bevy of defenders, trying mightily to lift his team to victory and establish
himself as one of those able, as Los Angeles Lakers coach Phil Jackson puts it,
"to step into the moment."
At 23 James has
already shown himself capable of such steps: In Game 5 of last year's Eastern
Conference finals, his layup with 2.2 seconds left in double overtime beat the
Detroit Pistons 109--107. Before that series King James would typically accept
the invariable double or triple team at crunch time and pass the ball to a
wide-open Cav, who would more often than not miss the shot (as forward Donyell
Marshall did in Game 1 against the Pistons). Pundits began to view James's
unwillingness to take the last shot as a character defect, criticism that was
not only patently unfair but also downright nonsensical. James did have to
learn, as Brown says, that "sometimes the wrong basketball play is the
right play because he's LeBron James. Sometimes he has to keep [the ball]
But the Hamlet
approach is not the preferred one for the Hornets, who during a timeout in this
game against Cleveland plot for the last last shot. "I have the privilege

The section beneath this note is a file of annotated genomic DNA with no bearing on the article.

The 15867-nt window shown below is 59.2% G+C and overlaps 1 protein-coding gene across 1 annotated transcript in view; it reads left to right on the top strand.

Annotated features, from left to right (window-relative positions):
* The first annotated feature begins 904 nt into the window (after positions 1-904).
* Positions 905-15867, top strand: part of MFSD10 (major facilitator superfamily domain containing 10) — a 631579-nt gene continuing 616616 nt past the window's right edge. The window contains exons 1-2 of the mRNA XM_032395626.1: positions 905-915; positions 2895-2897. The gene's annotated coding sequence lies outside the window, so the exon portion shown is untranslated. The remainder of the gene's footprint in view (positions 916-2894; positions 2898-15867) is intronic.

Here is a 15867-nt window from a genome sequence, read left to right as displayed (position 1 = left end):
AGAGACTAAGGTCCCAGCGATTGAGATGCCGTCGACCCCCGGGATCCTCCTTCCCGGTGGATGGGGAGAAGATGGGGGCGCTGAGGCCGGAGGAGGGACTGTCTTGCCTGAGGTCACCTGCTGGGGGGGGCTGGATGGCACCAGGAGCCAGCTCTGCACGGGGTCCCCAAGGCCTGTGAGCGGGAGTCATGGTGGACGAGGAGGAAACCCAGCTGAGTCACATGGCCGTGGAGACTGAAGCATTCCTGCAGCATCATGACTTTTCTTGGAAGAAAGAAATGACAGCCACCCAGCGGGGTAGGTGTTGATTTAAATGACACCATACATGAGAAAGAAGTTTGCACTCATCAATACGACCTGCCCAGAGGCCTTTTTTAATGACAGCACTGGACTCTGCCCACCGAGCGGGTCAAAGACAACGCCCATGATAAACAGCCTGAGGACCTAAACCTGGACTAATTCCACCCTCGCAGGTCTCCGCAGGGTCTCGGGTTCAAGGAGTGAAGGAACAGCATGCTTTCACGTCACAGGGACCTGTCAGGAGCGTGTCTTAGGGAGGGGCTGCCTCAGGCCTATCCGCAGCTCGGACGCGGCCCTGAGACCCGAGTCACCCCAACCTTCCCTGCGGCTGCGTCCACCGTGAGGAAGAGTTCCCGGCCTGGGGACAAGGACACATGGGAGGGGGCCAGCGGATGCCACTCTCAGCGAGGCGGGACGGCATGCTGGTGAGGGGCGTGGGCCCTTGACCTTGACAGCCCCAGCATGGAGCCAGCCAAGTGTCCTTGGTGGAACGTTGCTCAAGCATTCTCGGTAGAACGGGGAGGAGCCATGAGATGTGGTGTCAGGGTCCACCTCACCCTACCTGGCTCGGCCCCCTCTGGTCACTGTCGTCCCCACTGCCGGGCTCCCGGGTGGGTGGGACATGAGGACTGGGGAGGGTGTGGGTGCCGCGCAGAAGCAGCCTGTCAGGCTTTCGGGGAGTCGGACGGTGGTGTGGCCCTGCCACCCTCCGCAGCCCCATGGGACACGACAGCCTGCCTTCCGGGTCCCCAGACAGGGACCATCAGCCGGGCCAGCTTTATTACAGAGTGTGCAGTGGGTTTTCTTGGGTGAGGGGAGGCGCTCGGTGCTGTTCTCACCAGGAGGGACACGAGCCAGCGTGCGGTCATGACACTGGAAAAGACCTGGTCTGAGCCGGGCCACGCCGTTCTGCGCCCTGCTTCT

of options," says coach Byron Scott. "It depends on who's hot that
game." He decides to let point guard Chris Paul work one-on-one off a high
screen and make a penetrating move before deciding whether to shoot or pass.
Taking the inbounds pass, Paul is guarded by James, who in last-shot moments
likes to put the pressure on himself defensively, too. Paul uses the West
screen, which momentarily stops James, and gets into the lane. James recovers
and the lane closes, but Paul has already made his decision. Without looking,
he flicks a backward pass to West, who is alone at the right elbow. West buries
the 17-footer, and the Hornets win 100--99.
THERE ARE last
shots and Last Shots. The true Last Shot is not one of those heavenly heaves
that resonate through the years, such as Jerry West's 60-foot prayer that
forced overtime in Game 3 of the 1970 Finals (in which, alas, his Lakers lost
to the New York Knicks) or Robert Horry's three-point dagger off a tipped-back
rebound that enabled Los Angeles to avoid elimination in Game 6 of the 2002
Western Conference finals. ( L.A. would beat the Sacramento Kings in seven.)
Those buzzer-beaters were more art than science.
No, real Last
Shots, which come with 10 seconds or less remaining, are the residue of design,